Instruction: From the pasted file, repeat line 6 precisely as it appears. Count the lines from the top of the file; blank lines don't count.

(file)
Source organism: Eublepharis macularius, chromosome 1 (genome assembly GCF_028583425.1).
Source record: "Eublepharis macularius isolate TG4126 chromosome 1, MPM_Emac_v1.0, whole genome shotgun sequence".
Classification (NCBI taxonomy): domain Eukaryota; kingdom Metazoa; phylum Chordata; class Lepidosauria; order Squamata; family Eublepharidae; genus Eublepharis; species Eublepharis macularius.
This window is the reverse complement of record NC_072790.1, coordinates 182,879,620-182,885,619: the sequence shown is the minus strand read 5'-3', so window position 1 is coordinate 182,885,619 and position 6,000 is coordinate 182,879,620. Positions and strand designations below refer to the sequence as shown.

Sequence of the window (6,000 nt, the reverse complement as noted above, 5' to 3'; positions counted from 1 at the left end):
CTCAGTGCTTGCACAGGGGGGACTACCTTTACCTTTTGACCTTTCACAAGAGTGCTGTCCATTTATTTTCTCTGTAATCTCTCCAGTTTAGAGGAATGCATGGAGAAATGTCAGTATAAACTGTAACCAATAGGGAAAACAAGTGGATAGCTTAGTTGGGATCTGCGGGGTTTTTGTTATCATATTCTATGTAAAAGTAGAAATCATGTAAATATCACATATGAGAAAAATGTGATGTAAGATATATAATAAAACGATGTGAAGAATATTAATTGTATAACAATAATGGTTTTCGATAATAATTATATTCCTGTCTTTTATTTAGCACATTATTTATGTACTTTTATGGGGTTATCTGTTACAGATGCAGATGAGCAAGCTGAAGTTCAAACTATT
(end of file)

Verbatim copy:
CTCAGTGCTTGCACAGGGGGGACTACCTTTACCTTTTGACCTTTCACAAGAGTGCTGTCCATTTATTTTCTCTGTAATCTCTCCAGTTTAGAGGAATGCATGGAGAAATGTCAGTATAAACTGTAACCAATAGGGAAAACAAGTGGATAGCTTAGTTGGGATCTGCGGGGTTTTTGTTATCATATTCTATGTAAAAGTAGAAATCATGTAAATATCACATATGAGAAAAATGTGATGTAAGATATATAATAAAACGATGTGAAGAATATTAATTGTATAACAATAATGGTTTTCGATAATAATTATATTCCTGTCTTTTATTTAGCACATTATTTATGTACTTTTATGGGGTTATCTGTTACAGATGCAGATGAGCAAGCTGAAGTTCAAACTATT